Newsletter Nuggets – January 11, 2007
…tips and tricks for writing great ezines and blogs
Table of Contents
1. A Note from Patsi – Blogging and Beyond Kicks Off
2. 10 New Rules for Writing Successful e-Content
3. February 07 Featured Article: A Leadership Checklist – 7 Questions
4. What’s New on the Blogs?
A note from Patsi –
You may be reading this before or after our Internet radio show Blogging and Beyond debuts on VoiceAmerica.com, I don’t know. Either way, the beauty of the internet means you can either listen in real time, or afterwards.
You can download a free desktop audio player for the Blogging and Beyond show.
Go to the page for our show and download the player in the upper right corner of the info page where it says "Download Desktop Icon". Follow the setup instructions to install the icon on your desktop. Then, you’ll be able to click the icon and listen to current and archived shows.
The Blogging and Beyond Show is live every Thursday morning starting January 11 at 11 a.m. ET,. “Blogging and Beyond” is produced on VoiceAmerica™ Channel.
Our goal is to show our listeners how someone can have a real marketing presence and start leveraging the Internet using simple online tools, in a relatively short time.
You can register for the Blogging and Beyond Mentor Program to get directly involved in your own Internet marketing plan at www.blogsquadcontest.com/mentor.
Denise and I have lined up a few excellent guest experts, as well as our Ideal Client, Erik Feder, who will benefit from live coaching on the air. You can stay up to date by subscribing to the blog www.BloggingAndBeyond.com.
10 New Rules for Writing Successful e-Content
What are the new guidelines for writing ezines and emails that will help get them opened, get read, and get results?
The key to writing good e-content is to make the most sense in the fewest possible words, while making an impression/connection with potential clients, to the point that they respond to your call to action.
Here are a few “new rules” shaping effective email content today:
1. Keep an eye on headlines (they’re more crucial than ever). A cleverly crafted headline (or subject line for email) will determine if your email is opened and read or not. Headlines appealing to reader’s desires on an emotional level will be more effective. “Insider secrets,” “5 tips you can apply now to save time/money/energy,” and “What they don’t want you to know,” are examples of titles that work because they are compelling. They offer a promise to solve a problem. They leave the reader with great curiosity. They seduce the reader to open and read the email.
2. Use keywords in the headline. Use them again in the first paragraph, and repeat several times in the body of the content. When somebody types keywords into a search engine looking for information they need, will your content be found?
3. Keep content length short and to the point. Once you write your message, review it and delete as many words as possible. Ask, “So what?” to each sentence. Keep the focus on your core intention for that email message.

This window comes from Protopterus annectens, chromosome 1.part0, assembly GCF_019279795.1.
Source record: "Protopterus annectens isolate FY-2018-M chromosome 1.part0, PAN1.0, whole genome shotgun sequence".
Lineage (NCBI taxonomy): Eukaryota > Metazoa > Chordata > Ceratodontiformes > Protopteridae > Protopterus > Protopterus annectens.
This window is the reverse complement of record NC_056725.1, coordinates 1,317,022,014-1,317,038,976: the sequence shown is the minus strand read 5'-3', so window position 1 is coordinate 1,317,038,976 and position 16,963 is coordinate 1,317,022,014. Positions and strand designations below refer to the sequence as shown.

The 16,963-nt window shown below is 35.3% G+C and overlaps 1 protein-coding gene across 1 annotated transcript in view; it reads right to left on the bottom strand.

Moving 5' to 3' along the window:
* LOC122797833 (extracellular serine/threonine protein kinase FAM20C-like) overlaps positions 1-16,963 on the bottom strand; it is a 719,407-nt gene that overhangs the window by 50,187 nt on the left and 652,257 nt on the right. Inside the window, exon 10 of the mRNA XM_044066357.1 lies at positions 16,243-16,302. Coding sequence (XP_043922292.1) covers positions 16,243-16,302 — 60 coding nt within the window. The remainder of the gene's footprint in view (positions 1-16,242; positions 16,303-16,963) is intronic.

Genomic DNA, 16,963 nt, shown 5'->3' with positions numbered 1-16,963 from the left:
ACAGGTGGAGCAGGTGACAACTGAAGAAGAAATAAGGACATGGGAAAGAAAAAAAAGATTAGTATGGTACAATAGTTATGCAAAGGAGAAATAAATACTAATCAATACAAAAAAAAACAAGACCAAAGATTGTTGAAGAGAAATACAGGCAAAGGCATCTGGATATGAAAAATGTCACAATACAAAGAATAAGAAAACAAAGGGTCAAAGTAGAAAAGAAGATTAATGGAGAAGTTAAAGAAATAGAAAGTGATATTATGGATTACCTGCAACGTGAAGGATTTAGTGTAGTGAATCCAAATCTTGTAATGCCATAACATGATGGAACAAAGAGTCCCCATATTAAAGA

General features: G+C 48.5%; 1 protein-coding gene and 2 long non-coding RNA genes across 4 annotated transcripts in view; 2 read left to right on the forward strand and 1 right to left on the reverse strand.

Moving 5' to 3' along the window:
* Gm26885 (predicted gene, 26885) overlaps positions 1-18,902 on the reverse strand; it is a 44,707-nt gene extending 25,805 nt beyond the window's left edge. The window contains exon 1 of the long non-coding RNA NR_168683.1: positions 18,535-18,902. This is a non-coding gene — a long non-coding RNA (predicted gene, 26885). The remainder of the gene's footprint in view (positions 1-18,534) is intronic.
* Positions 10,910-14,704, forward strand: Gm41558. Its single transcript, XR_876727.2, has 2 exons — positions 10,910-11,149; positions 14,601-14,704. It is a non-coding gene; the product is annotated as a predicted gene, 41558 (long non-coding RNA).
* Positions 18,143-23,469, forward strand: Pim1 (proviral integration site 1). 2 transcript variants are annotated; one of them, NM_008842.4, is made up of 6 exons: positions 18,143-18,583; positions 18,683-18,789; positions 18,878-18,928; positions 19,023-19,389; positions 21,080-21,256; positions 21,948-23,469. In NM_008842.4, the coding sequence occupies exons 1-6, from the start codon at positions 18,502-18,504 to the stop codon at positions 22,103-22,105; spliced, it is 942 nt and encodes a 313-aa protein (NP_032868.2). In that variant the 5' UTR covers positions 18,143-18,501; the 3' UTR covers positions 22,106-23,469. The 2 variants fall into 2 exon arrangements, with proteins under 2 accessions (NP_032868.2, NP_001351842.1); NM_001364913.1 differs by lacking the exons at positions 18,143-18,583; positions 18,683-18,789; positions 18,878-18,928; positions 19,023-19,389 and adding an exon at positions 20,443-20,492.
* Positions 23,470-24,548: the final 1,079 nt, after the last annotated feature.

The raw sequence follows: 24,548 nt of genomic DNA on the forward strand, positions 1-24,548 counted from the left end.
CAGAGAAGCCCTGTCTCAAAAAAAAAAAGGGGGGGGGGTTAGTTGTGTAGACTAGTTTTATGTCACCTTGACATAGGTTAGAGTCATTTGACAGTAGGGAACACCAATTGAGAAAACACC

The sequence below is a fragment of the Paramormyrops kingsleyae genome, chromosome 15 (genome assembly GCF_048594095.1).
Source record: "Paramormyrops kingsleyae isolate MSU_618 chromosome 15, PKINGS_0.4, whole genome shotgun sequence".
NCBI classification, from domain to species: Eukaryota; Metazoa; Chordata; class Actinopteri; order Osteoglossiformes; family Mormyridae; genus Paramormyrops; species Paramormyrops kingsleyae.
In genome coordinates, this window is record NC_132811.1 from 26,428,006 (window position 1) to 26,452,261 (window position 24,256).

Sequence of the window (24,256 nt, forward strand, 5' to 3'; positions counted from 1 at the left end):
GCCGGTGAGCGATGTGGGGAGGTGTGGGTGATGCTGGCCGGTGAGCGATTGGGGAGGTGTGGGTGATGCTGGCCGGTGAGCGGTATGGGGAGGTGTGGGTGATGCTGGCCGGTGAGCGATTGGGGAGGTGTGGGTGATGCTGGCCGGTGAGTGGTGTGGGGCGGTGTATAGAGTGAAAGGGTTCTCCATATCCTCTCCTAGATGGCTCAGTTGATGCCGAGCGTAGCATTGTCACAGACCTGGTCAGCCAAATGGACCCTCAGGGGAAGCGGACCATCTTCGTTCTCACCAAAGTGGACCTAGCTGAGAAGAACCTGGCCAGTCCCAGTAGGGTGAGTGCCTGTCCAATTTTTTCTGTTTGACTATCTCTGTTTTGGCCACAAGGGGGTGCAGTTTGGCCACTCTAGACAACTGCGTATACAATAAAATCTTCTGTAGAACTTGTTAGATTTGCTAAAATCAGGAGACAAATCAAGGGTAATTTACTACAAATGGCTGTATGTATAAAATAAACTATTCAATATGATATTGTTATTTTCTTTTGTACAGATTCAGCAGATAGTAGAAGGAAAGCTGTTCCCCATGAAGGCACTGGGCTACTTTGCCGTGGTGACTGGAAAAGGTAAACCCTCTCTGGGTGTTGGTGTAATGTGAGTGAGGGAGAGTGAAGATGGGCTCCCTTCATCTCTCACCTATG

To continue reading, see the complete article over at www.CoachEzines.com.
Featured Article for February:
A Leadership Checklist: 7 Questions
Categories: Leadership, Careers, Retention
No matter how successful and talented you are, you’ve made mistakes and have acquired some bad habits. Some are old; others have seemingly popped up overnight. Behaviors that may have worked well for you in the past can render you ineffective in the present.
Perhaps you’re dissatisfied with your performance review. Maybe you’re bothered by a nagging feeling that you’re not at your peak. It’s time to wake up. Even outstanding leaders invariably struggle through career stretches during which they feel off track.
It can be hard to spot the specific problem when you’re in the middle of it. Changes in the environment, competitors or even personal circumstances can cause you to veer off course. Successful leaders are not always on track, but they have developed techniques for recognizing their vulnerabilities and making adjustments as quickly as possible.
As Charles Darwin said, “It is not the most intelligent of the species that survive the longest, it is the most adaptable.”
The best way to make swift adjustments is to periodically step back, observe and ask yourself several key questions. Some experts advise doing this every three to six months; much depends on the nature of your business.
This is a brief synopsis of a 2000 word article suitable for consultants’ newsletters for executives and leaders in organizations. It is available for purchase with full reprint rights, which means you may put your name on it and use it in your newsletters, blogs or other marketing materials. You may also modify it and add your personal experiences.
There are two versions of this article: 2000 words and 1000 words (approximate word counts). The full article covers the following sub-topics:
How Are You Doing?
Seven Leadership Checkpoints-
Vision and Priorities
Evaluation and Alignment
Leading Under Pressure
Staying True to Yourself
If you are a Customized Newsletters client and your account is current, no need to order. Send me an email to confirm that you wish to use this article for your next newsletter.
All others please use the order links below.
a. Text, 2000 word article with full reprint rights, $79, click here:
b. Text, 1000 word article with full reprint rights, $57, click here:
All word lengths are approximate.